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Ab Jenkins

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Ab Jenkins, Mormon race car driver

Ab Jenkins was a building contractor in Salt Lake City, Utah, and former mayor, whose obsession was fast cars, the type that race on the Bonneville Salt Flats near the Great Salt Lake. Jenkins was a member of The Church of Jesus Christ of Latter-day Saints, sometimes casually called the Mormon Church.

David Abbott Jenkins was born on January 25, 1883, was the twenty-fourth mayor of Salt Lake City, from 1940 to 1944. Jenkins's interest in motorsports began with racing motorcycles on dirt tracks and cross country. He then became interested in land speed records at the Bonneville Salt Flats. [1] Jenkins did what he could to increase interest in the salt flats and even brought in foreign drivers to compete. He drove the Duesenberg "Mormon Meteor" to a 24-hour average land speed record of 135 miles per hour (217 km/h) in 1935. In 1940 Jenkins set the 24-hour record of a 161.180 mph (259.394 km/h) average that lasted for 50 years (until 1990). [2]

Jenkins set dozens upon hundreds of speed and endurance records that only ended with his death at age 73 (in Milwaukee, Wisconsin, of a heart attack). Some of his records still stand. Yet, he was more proud of driving over one million miles having never had an accident. Often called "The World's Safest Speedster" he was the father of salt racing. He valued humanity above all and loved and was beloved.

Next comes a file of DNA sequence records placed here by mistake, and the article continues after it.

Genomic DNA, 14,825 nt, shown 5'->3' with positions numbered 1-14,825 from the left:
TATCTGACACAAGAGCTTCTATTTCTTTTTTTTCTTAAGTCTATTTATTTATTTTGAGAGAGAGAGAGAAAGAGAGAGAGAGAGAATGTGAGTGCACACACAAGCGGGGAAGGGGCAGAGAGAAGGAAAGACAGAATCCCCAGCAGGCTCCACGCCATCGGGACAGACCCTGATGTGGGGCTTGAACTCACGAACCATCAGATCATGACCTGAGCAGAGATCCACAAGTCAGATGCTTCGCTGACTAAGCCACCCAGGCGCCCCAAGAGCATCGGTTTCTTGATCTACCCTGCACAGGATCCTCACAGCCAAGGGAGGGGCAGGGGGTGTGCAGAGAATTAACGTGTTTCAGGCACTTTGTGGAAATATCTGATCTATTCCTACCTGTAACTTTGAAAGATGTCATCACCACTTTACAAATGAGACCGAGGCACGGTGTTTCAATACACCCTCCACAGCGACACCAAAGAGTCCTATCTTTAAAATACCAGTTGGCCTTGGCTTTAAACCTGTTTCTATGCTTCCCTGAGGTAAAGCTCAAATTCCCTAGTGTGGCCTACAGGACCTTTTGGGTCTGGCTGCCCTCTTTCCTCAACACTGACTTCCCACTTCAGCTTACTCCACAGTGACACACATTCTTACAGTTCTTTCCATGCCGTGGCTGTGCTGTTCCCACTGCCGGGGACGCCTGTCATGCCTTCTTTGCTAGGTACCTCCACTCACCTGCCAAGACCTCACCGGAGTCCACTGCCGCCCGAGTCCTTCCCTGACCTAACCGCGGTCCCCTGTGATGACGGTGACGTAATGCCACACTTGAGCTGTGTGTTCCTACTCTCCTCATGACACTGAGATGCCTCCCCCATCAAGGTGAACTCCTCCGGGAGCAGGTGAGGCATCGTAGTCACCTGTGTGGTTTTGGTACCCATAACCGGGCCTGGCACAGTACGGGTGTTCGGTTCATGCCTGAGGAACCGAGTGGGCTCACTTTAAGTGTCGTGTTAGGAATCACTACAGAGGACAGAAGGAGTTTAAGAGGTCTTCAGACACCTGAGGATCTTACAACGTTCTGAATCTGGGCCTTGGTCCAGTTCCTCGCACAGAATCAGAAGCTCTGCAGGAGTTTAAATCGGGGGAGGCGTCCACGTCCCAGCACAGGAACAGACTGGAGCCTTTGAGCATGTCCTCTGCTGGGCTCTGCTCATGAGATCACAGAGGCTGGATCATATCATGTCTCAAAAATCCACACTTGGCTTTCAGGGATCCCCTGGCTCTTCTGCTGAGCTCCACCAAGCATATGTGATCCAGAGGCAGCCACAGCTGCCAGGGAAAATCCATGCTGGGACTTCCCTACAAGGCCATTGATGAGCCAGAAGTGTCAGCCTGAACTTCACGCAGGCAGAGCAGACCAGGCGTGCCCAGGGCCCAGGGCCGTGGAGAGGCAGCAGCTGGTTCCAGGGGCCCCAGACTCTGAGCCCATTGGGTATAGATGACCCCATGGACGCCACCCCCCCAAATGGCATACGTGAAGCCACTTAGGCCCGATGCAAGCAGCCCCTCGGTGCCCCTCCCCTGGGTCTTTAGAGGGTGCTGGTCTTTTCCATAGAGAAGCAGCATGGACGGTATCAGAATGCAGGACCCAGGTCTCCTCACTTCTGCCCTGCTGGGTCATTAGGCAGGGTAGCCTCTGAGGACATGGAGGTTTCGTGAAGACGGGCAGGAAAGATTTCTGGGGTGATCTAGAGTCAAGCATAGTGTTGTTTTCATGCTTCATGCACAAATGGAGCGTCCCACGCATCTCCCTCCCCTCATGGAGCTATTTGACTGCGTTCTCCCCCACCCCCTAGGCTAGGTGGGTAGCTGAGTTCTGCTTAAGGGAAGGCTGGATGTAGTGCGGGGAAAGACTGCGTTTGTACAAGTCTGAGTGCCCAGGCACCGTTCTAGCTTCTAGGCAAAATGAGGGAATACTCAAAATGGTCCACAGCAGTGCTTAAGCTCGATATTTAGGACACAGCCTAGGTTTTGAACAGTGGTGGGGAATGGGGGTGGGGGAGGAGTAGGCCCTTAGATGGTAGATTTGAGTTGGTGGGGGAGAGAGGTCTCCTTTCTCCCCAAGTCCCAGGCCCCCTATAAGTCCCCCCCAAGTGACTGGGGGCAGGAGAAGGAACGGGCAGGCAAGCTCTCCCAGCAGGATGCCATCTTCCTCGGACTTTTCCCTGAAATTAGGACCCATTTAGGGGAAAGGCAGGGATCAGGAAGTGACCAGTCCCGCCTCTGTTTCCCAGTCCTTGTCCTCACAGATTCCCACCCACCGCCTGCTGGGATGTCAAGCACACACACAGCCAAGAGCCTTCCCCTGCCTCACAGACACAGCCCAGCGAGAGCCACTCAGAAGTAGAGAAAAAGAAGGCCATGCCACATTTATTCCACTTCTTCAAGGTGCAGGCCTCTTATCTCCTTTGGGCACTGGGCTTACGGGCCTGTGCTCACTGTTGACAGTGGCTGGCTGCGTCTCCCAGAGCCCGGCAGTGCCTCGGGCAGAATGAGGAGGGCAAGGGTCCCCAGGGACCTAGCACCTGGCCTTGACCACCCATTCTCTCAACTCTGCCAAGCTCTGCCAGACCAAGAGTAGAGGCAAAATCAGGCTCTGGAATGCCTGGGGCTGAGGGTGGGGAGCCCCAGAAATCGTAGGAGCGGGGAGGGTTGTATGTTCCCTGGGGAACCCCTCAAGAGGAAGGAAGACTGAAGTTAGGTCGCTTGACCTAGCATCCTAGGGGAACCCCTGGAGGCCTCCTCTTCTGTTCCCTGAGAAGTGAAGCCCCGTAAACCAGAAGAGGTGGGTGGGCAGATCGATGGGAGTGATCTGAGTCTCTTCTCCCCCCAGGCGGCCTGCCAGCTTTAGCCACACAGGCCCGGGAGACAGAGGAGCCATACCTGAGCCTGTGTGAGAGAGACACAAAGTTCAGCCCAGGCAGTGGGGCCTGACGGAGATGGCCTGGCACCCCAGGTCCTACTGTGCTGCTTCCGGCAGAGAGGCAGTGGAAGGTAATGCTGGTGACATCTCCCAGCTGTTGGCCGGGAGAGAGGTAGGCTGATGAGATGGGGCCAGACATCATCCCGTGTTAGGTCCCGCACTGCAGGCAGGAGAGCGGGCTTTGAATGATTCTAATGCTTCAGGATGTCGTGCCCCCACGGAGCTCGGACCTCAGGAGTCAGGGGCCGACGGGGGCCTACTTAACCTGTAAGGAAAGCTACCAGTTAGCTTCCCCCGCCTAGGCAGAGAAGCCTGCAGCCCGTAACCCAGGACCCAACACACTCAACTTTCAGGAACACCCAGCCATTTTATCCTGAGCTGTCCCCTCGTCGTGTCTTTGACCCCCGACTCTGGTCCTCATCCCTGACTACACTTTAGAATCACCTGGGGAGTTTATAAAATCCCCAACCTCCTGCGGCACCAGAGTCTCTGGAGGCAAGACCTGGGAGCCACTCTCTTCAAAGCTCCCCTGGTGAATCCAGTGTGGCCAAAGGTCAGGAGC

Jenkins began by racing trains on long-distance trips. He was a deeply religious man, who put his faith in God, and by God, he went far, especially driving his “Mormon Meteor” speed machines.

Jenkins racing fame coupled with his congenial, outgoing nature got him elected Mayor of Salt Lake in 1940 without ever giving a speech, or spending a nickel on a campaign. He served until 1944 setting 21 speed records while in office. [3]

Jenkins' son Marv joined him in racing, and together they claimed 28 records. The year after Ab's death, General Motors introduced the 1957 Pontiac “Bonneville” in honor of Ab and Marv’s achievements making it the first, and perhaps the only car to ever “earn” its name and not simply by “given” its name by an automaker.

A natural born superb mechanic, Jenkins lived his entire life with unwavering honesty and enviable common sense that generated numerous successful promotions for sponsors because he was held in such high esteem by the general public. Certainly the first person to catch "salt fever”, Jenkins passed on the speed affliction to succeeding generations and racing continues to this day out on Utah’s Bonneville Salt Flats. [4]

In 2011, the public was lucky to welcome a new documentary film about Ab Jenkins, "Boys of Bonneville — Racing on a Ribbon of Salt." The film not only honors Ab, but the "Mormon Meteor III," Ab's car, which was rebuilt completely for the film. The film is a Larry H. Miller release. The feature-length documentary includes interviews with car collector and TV personality Jay Leno. The film is directed by Curt Wallin. Executive producer is John Price, who believed the story of the Mormon Meteor III needed to be told. Price is founder of the Price Museum of Speed.

Ab Jenkins continues to catch the imaginations of car and race enthusiasts, even on the Internet. A Facebook fan page was created[5] and blogs[6] and online magazines[7] feature articles about him.



Ab Jenkins Drives Auburn at Bonneville Salt Flats: Ab Jenkins, Mormon Meteor at Bonneville: